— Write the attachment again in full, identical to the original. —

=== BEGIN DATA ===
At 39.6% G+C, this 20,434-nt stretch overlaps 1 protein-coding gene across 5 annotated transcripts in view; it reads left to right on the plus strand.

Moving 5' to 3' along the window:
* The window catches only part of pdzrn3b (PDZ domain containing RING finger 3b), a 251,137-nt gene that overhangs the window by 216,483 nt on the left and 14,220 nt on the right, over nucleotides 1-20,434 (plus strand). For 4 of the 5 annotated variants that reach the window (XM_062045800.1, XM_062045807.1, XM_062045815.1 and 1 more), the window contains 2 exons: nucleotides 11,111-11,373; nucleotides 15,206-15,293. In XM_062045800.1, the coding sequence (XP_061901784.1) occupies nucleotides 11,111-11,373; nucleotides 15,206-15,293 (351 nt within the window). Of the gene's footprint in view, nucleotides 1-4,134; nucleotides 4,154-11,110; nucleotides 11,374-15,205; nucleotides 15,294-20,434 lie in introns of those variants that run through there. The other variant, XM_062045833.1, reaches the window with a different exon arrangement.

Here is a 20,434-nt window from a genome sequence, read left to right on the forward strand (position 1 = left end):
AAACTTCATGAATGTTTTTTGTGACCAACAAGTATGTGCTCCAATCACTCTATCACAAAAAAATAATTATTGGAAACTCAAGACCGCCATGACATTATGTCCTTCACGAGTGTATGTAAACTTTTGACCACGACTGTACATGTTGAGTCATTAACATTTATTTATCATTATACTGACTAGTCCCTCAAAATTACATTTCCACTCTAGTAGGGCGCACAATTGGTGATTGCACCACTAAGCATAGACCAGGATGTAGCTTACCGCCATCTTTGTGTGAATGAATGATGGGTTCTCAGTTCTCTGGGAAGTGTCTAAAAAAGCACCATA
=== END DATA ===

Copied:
At 39.6% G+C, this 20,434-nt stretch overlaps 1 protein-coding gene across 5 annotated transcripts in view; it reads left to right on the plus strand.

Moving 5' to 3' along the window:
* The window catches only part of pdzrn3b (PDZ domain containing RING finger 3b), a 251,137-nt gene that overhangs the window by 216,483 nt on the left and 14,220 nt on the right, over nucleotides 1-20,434 (plus strand). For 4 of the 5 annotated variants that reach the window (XM_062045800.1, XM_062045807.1, XM_062045815.1 and 1 more), the window contains 2 exons: nucleotides 11,111-11,373; nucleotides 15,206-15,293. In XM_062045800.1, the coding sequence (XP_061901784.1) occupies nucleotides 11,111-11,373; nucleotides 15,206-15,293 (351 nt within the window). Of the gene's footprint in view, nucleotides 1-4,134; nucleotides 4,154-11,110; nucleotides 11,374-15,205; nucleotides 15,294-20,434 lie in introns of those variants that run through there. The other variant, XM_062045833.1, reaches the window with a different exon arrangement.

Here is a 20,434-nt window from a genome sequence, read left to right on the forward strand (position 1 = left end):
AAACTTCATGAATGTTTTTTGTGACCAACAAGTATGTGCTCCAATCACTCTATCACAAAAAAATAATTATTGGAAACTCAAGACCGCCATGACATTATGTCCTTCACGAGTGTATGTAAACTTTTGACCACGACTGTACATGTTGAGTCATTAACATTTATTTATCATTATACTGACTAGTCCCTCAAAATTACATTTCCACTCTAGTAGGGCGCACAATTGGTGATTGCACCACTAAGCATAGACCAGGATGTAGCTTACCGCCATCTTTGTGTGAATGAATGATGGGTTCTCAGTTCTCTGGGAAGTGTCTAAAAAAGCACCATA